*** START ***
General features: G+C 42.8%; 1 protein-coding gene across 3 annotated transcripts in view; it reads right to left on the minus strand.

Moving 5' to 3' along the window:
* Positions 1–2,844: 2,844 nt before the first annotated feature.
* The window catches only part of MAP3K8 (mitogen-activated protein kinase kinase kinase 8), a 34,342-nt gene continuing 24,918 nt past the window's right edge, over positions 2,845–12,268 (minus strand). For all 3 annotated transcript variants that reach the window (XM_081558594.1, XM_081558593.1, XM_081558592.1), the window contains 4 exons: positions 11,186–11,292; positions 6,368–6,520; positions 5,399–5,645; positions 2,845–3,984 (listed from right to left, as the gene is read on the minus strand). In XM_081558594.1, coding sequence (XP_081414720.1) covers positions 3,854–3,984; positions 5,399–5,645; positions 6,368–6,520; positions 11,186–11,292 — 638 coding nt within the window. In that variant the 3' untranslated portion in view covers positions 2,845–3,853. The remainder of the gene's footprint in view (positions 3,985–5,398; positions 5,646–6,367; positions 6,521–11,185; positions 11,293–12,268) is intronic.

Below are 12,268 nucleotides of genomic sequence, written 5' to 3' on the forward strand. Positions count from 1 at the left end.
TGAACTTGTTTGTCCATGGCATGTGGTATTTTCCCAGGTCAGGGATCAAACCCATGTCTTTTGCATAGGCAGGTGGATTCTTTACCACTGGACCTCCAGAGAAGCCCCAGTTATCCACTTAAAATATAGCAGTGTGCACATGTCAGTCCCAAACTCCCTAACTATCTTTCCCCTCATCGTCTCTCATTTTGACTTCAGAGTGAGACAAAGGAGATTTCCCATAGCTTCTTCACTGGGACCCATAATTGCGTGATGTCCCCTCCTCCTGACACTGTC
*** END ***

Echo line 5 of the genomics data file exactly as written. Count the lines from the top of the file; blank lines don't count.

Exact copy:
Below are 12,268 nucleotides of genomic sequence, written 5' to 3' on the forward strand. Positions count from 1 at the left end.